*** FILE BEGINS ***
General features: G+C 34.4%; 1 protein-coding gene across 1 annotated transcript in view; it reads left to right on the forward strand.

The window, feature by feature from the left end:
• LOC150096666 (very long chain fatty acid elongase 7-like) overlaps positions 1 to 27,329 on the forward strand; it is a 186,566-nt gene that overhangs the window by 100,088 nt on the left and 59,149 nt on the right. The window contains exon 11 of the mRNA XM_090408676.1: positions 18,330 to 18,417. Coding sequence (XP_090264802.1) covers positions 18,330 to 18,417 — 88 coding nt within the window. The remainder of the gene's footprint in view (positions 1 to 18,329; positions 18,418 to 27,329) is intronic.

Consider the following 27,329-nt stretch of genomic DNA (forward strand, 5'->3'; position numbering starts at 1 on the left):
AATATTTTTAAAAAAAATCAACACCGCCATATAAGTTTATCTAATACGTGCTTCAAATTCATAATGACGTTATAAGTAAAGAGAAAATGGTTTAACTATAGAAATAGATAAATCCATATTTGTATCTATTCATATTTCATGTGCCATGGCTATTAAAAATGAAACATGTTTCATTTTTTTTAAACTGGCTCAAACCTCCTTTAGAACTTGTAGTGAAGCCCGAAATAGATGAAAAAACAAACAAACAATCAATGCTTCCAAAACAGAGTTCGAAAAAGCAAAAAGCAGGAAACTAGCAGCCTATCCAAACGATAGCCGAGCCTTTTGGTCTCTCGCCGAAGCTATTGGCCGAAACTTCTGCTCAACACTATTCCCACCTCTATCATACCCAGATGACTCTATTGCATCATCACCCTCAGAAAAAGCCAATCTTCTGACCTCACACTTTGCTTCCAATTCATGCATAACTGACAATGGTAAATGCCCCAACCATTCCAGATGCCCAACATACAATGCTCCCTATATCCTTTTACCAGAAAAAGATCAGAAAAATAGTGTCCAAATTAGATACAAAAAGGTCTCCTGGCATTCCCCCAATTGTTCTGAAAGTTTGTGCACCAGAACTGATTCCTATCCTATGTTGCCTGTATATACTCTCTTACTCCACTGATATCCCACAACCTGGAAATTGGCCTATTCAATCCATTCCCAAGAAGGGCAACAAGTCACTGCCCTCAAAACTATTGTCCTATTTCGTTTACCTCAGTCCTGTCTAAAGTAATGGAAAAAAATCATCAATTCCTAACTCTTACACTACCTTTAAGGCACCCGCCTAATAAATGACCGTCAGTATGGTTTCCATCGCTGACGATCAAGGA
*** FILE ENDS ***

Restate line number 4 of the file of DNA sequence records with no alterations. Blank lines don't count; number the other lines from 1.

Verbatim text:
Consider the following 27,329-nt stretch of genomic DNA (forward strand, 5'->3'; position numbering starts at 1 on the left):